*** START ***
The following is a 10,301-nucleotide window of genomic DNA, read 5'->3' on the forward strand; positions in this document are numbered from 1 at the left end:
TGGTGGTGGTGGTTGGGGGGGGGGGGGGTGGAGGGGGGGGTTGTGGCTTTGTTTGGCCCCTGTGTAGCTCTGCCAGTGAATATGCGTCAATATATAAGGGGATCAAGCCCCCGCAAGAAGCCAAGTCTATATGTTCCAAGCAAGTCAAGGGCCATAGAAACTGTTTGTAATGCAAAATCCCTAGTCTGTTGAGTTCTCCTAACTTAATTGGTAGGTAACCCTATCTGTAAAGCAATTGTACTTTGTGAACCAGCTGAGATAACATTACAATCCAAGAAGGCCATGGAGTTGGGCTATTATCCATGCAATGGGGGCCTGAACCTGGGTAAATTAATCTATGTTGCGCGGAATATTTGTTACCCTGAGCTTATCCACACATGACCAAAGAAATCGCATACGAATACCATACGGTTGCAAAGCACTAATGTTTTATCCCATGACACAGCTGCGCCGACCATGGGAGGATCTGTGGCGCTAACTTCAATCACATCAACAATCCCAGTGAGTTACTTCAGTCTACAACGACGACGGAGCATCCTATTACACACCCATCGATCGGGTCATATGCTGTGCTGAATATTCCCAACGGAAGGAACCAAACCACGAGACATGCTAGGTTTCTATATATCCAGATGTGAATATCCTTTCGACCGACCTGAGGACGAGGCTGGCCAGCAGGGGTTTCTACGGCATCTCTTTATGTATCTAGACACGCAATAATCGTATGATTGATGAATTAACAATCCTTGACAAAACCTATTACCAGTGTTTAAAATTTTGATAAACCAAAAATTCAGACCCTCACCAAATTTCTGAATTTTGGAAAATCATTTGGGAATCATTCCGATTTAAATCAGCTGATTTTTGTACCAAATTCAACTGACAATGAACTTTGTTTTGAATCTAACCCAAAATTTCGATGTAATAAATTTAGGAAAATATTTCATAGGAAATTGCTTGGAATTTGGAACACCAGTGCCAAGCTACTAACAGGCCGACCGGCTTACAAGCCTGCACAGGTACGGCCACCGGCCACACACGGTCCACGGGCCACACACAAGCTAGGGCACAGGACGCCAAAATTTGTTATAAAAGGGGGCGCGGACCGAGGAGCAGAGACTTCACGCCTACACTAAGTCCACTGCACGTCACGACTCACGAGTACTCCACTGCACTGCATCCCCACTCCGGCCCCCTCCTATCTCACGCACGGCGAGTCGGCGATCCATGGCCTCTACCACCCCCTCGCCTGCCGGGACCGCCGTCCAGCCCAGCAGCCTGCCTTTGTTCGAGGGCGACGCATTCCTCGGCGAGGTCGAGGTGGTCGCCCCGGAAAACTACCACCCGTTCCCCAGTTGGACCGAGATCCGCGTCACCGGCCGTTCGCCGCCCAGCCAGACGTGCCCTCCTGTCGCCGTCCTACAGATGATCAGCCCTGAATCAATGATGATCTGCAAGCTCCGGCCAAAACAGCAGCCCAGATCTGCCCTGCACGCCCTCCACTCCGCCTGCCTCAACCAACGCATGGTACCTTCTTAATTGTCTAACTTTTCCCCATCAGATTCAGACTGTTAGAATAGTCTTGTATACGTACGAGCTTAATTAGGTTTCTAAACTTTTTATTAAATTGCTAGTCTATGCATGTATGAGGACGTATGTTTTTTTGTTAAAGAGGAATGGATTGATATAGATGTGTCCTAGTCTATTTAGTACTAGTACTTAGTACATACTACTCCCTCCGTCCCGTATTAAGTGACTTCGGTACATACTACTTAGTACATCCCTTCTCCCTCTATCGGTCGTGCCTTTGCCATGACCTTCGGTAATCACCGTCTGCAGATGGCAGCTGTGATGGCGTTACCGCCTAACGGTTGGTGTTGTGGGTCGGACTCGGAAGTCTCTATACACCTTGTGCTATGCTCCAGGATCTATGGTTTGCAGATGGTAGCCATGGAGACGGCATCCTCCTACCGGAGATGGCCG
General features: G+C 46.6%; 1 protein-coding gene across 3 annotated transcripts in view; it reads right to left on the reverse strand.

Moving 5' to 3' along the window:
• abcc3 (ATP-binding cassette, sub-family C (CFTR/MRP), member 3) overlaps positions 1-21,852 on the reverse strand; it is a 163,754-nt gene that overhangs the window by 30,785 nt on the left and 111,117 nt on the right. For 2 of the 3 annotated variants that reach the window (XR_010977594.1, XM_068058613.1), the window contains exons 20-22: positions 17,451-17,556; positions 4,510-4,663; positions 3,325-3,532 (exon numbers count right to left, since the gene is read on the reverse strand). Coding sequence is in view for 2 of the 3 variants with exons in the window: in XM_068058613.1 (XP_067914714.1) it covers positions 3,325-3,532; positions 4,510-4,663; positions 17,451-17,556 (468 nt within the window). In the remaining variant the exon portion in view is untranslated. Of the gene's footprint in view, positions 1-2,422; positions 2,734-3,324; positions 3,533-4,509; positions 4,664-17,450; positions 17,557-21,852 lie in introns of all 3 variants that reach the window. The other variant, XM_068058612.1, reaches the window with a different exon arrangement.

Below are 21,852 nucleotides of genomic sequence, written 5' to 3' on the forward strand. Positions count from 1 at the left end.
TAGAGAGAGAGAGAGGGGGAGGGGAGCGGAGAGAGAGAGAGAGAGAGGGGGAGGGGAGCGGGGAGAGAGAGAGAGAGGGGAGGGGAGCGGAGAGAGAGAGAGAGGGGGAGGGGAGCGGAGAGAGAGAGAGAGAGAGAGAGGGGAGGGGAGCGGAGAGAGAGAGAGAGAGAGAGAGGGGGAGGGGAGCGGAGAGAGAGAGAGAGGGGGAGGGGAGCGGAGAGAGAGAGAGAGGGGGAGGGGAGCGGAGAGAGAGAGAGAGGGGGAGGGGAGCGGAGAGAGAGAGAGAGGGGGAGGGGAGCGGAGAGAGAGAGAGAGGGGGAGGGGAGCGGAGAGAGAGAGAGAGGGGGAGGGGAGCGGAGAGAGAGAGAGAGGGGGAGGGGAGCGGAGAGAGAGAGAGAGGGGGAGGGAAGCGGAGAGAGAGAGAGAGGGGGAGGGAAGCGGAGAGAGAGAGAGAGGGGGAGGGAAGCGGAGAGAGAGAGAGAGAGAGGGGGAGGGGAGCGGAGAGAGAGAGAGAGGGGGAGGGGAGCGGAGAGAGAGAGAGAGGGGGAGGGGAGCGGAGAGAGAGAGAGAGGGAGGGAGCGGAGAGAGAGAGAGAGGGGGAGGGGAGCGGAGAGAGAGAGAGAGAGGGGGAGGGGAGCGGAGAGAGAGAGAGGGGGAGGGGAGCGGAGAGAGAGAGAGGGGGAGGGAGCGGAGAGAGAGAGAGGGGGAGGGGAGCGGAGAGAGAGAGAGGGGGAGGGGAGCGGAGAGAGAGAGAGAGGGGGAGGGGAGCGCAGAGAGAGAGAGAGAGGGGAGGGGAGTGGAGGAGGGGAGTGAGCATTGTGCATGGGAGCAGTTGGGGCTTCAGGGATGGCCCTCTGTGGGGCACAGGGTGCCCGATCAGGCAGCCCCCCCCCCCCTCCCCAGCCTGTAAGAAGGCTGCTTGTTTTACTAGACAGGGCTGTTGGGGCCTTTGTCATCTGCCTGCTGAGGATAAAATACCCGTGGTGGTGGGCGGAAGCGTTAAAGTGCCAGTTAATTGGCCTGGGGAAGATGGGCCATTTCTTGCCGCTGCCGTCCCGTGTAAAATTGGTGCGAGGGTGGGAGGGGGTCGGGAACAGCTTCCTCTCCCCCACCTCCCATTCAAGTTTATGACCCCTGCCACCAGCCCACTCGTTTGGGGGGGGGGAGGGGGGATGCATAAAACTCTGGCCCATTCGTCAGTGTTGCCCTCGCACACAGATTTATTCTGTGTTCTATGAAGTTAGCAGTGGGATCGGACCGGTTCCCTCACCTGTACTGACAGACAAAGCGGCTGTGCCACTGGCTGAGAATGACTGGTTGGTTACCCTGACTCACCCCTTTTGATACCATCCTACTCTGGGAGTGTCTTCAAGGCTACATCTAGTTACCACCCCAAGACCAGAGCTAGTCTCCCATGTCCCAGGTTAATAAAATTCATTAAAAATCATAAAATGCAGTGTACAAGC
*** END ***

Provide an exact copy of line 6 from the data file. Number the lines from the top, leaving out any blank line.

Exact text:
Below are 21,852 nucleotides of genomic sequence, written 5' to 3' on the forward strand. Positions count from 1 at the left end.